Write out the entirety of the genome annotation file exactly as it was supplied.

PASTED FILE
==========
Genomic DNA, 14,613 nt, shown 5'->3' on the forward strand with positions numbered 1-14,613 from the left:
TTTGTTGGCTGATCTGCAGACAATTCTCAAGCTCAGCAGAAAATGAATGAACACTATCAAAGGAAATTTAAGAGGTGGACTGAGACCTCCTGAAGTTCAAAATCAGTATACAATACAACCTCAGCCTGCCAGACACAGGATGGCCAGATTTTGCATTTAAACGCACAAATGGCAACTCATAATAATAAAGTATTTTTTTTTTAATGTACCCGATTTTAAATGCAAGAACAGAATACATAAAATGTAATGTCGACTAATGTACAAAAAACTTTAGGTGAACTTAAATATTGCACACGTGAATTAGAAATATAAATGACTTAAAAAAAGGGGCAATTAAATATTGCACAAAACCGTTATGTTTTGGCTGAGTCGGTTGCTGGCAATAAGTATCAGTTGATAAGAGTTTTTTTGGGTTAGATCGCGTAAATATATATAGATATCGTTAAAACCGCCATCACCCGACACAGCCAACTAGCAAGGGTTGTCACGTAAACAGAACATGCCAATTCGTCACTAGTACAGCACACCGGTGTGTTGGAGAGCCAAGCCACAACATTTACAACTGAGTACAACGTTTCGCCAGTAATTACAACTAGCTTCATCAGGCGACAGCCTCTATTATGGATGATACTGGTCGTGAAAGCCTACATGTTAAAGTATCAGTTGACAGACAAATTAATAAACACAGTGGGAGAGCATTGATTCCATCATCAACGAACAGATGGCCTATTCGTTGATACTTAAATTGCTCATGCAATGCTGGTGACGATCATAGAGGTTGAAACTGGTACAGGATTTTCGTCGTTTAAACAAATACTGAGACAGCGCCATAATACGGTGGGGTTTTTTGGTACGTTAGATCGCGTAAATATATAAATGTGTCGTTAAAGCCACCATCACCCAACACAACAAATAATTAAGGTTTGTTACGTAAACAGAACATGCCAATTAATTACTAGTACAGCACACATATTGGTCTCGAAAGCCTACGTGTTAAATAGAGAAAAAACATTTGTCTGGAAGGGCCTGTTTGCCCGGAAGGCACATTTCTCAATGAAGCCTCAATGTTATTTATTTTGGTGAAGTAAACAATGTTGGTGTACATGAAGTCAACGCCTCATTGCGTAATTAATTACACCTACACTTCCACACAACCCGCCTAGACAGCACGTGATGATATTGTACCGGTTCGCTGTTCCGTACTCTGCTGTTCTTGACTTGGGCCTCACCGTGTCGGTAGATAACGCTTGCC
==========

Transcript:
Genomic DNA, 14,613 nt, shown 5'->3' on the forward strand with positions numbered 1-14,613 from the left:
TTTGTTGGCTGATCTGCAGACAATTCTCAAGCTCAGCAGAAAATGAATGAACACTATCAAAGGAAATTTAAGAGGTGGACTGAGACCTCCTGAAGTTCAAAATCAGTATACAATACAACCTCAGCCTGCCAGACACAGGATGGCCAGATTTTGCATTTAAACGCACAAATGGCAACTCATAATAATAAAGTATTTTTTTTTTAATGTACCCGATTTTAAATGCAAGAACAGAATACATAAAATGTAATGTCGACTAATGTACAAAAAACTTTAGGTGAACTTAAATATTGCACACGTGAATTAGAAATATAAATGACTTAAAAAAAGGGGCAATTAAATATTGCACAAAACCGTTATGTTTTGGCTGAGTCGGTTGCTGGCAATAAGTATCAGTTGATAAGAGTTTTTTTGGGTTAGATCGCGTAAATATATATAGATATCGTTAAAACCGCCATCACCCGACACAGCCAACTAGCAAGGGTTGTCACGTAAACAGAACATGCCAATTCGTCACTAGTACAGCACACCGGTGTGTTGGAGAGCCAAGCCACAACATTTACAACTGAGTACAACGTTTCGCCAGTAATTACAACTAGCTTCATCAGGCGACAGCCTCTATTATGGATGATACTGGTCGTGAAAGCCTACATGTTAAAGTATCAGTTGACAGACAAATTAATAAACACAGTGGGAGAGCATTGATTCCATCATCAACGAACAGATGGCCTATTCGTTGATACTTAAATTGCTCATGCAATGCTGGTGACGATCATAGAGGTTGAAACTGGTACAGGATTTTCGTCGTTTAAACAAATACTGAGACAGCGCCATAATACGGTGGGGTTTTTTGGTACGTTAGATCGCGTAAATATATAAATGTGTCGTTAAAGCCACCATCACCCAACACAACAAATAATTAAGGTTTGTTACGTAAACAGAACATGCCAATTAATTACTAGTACAGCACACATATTGGTCTCGAAAGCCTACGTGTTAAATAGAGAAAAAACATTTGTCTGGAAGGGCCTGTTTGCCCGGAAGGCACATTTCTCAATGAAGCCTCAATGTTATTTATTTTGGTGAAGTAAACAATGTTGGTGTACATGAAGTCAACGCCTCATTGCGTAATTAATTACACCTACACTTCCACACAACCCGCCTAGACAGCACGTGATGATATTGTACCGGTTCGCTGTTCCGTACTCTGCTGTTCTTGACTTGGGCCTCACCGTGTCGGTAGATAACGCTTGCC